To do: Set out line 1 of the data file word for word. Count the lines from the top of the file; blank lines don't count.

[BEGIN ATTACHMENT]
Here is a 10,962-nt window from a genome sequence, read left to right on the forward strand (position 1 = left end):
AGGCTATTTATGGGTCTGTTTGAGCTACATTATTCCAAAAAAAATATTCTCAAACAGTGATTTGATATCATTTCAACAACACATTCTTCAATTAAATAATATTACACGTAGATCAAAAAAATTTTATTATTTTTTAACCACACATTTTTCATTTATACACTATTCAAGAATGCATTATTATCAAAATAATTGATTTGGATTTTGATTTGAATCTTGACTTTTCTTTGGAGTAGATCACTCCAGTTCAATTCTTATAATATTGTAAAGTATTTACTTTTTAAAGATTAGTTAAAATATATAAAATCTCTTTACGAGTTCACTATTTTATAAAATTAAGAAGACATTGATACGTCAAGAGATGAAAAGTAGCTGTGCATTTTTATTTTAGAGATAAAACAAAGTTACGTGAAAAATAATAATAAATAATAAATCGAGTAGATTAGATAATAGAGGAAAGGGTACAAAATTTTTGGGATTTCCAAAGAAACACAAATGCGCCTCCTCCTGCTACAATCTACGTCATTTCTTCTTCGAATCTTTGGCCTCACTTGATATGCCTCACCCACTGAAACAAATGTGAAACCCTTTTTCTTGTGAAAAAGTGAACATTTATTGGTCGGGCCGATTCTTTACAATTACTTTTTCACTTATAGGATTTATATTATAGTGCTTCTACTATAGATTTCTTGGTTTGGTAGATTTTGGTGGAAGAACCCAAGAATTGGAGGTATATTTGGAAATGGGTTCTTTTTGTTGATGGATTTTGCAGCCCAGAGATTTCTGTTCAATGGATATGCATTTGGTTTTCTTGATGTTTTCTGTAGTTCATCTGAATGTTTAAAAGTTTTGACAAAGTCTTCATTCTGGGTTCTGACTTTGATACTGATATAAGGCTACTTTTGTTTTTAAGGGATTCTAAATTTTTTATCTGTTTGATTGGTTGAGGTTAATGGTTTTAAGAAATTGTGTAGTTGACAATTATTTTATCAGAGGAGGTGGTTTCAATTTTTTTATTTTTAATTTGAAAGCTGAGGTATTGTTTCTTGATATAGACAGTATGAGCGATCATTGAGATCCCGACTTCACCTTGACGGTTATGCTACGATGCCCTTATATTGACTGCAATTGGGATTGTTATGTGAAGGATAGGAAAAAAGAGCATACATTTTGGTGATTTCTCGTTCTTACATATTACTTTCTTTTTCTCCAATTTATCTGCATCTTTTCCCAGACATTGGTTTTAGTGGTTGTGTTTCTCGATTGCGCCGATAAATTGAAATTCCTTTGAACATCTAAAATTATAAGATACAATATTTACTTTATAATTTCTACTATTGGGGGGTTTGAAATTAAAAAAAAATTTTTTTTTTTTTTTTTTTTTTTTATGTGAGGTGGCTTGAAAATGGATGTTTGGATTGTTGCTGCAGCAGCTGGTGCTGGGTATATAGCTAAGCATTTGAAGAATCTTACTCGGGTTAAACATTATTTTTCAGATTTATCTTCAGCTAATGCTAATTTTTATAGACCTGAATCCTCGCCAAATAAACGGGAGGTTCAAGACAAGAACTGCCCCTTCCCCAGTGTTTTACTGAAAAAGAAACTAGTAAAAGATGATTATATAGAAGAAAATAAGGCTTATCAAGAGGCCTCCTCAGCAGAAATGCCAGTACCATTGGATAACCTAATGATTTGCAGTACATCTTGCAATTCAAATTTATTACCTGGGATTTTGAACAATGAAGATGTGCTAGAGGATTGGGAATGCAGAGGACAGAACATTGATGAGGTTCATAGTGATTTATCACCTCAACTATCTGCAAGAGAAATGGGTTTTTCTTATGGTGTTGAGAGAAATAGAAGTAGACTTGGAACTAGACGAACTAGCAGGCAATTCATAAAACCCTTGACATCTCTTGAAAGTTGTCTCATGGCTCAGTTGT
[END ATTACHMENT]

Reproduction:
Here is a 10,962-nt window from a genome sequence, read left to right on the forward strand (position 1 = left end):